Botox for AFib? Seriously? - Dr. Carolyn Dean MD ND

Botox for AFib? Seriously?

December 13, 2018
How does that make any sense? Botulinum Toxin for AF After Cardiac Surgery.
Surgery puts you at risk for arrhythmia; to prevent them, doctors give beta blockers preventively. However, that ended badly for many patients. I wrote about it in a blog called “Killer Beta Blockers”. 
Surgery also puts you at risk for magnesium deficiency, especially since most inhaled anesthetics are fluoride compounds. Fluoride meds can break down in the gut or the liver and release fluorine ions that irreversibly bind with magnesium. Magnesium fluoride is a brittle compound that deposits in soft tissues and, besides causing magnesium deficiency symptoms, like AFib, may be responsible for tendon rupture. Cipro – a fluoride drug – has a black box warning about causing tendon rupture. 
Magnesium deficiency is associated with AFib, but instead of testing for low levels of ionized magnesium in surgical patients and giving IV magnesium to prevent AFib, patients are given Botox. I repeat, how does that make any sense?
In this Medscape article the authors comment that “A strategy aimed at preventing atrial fibrillation (AF) after cardiac surgery remains tantalizing as two research teams have now published randomized experiences that seem to contradict each other in some ways, but also may be complementary.”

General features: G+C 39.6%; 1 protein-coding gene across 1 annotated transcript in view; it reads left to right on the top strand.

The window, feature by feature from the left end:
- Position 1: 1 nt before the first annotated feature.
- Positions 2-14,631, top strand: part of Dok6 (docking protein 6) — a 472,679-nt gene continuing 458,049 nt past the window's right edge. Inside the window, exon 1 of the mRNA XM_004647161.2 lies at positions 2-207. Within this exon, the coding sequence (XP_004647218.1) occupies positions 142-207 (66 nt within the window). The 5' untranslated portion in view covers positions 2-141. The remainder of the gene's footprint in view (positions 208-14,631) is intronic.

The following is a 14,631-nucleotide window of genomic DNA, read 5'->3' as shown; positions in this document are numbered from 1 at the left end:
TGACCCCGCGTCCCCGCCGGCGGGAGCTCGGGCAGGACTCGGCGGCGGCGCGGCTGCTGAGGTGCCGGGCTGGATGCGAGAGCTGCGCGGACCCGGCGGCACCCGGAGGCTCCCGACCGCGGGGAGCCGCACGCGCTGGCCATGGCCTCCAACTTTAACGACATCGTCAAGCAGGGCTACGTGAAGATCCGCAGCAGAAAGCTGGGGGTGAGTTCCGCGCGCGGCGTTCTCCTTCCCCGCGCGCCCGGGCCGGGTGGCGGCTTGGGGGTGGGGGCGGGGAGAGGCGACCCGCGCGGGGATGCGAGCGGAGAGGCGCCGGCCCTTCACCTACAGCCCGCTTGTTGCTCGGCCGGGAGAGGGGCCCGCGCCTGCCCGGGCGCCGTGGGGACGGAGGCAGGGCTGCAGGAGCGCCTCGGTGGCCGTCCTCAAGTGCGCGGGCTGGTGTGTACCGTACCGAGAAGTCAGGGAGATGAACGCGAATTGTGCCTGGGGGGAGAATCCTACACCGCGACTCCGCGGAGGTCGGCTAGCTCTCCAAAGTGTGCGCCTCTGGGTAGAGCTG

You can read this convoluted article if you like but I still maintain that doctors are ignoring their responsibility to patients by not putting more attention on magnesium. Yes, there are studies where magnesium is used in post surgical patients but they don’t test for ionized magnesium levels before giving IV magnesium. So how do they know who needs it and who doesn’t. This oversight completely negates the study and obscures the benefits of magnesium allowing doctors to say that magnesium isn’t necessarily beneficial.
Actually, the most interesting part of this article was the disclosure that one of the authors serves on the board of Allergan, who supplied the Botulinum toxin type A used in the study.
I look forward to the day when ionized magnesium testing is the norm and we can start saving lives.
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Carolyn Dean MD ND

The Doctor of the Future®

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